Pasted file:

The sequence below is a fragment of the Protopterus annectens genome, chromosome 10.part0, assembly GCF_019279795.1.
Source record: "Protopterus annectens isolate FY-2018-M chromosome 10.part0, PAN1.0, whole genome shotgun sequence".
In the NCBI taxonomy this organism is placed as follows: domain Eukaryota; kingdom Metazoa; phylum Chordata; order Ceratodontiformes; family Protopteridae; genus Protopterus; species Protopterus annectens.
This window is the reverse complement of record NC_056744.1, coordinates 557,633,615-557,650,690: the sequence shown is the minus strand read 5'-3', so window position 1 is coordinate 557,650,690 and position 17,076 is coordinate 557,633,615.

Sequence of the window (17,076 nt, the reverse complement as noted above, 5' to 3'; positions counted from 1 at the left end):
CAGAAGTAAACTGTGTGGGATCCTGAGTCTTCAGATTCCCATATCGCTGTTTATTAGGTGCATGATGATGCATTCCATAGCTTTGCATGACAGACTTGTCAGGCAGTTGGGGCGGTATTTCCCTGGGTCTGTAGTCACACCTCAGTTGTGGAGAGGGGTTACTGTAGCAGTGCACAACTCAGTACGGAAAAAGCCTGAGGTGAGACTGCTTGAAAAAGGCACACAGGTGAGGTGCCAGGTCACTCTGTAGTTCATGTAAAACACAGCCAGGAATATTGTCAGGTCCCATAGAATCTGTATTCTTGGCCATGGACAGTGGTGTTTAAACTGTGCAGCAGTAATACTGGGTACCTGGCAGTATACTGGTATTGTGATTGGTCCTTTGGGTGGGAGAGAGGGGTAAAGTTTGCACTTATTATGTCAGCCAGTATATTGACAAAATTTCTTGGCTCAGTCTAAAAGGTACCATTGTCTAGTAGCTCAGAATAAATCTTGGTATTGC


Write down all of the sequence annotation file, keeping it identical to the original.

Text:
The sequence below is a fragment of the Protopterus annectens genome, chromosome 10.part0, assembly GCF_019279795.1.
Source record: "Protopterus annectens isolate FY-2018-M chromosome 10.part0, PAN1.0, whole genome shotgun sequence".
In the NCBI taxonomy this organism is placed as follows: domain Eukaryota; kingdom Metazoa; phylum Chordata; order Ceratodontiformes; family Protopteridae; genus Protopterus; species Protopterus annectens.
This window is the reverse complement of record NC_056744.1, coordinates 557,633,615-557,650,690: the sequence shown is the minus strand read 5'-3', so window position 1 is coordinate 557,650,690 and position 17,076 is coordinate 557,633,615.

Sequence of the window (17,076 nt, the reverse complement as noted above, 5' to 3'; positions counted from 1 at the left end):
CAGAAGTAAACTGTGTGGGATCCTGAGTCTTCAGATTCCCATATCGCTGTTTATTAGGTGCATGATGATGCATTCCATAGCTTTGCATGACAGACTTGTCAGGCAGTTGGGGCGGTATTTCCCTGGGTCTGTAGTCACACCTCAGTTGTGGAGAGGGGTTACTGTAGCAGTGCACAACTCAGTACGGAAAAAGCCTGAGGTGAGACTGCTTGAAAAAGGCACACAGGTGAGGTGCCAGGTCACTCTGTAGTTCATGTAAAACACAGCCAGGAATATTGTCAGGTCCCATAGAATCTGTATTCTTGGCCATGGACAGTGGTGTTTAAACTGTGCAGCAGTAATACTGGGTACCTGGCAGTATACTGGTATTGTGATTGGTCCTTTGGGTGGGAGAGAGGGGTAAAGTTTGCACTTATTATGTCAGCCAGTATATTGACAAAATTTCTTGGCTCAGTCTAAAAGGTACCATTGTCTAGTAGCTCAGAATAAATCTTGGTATTGC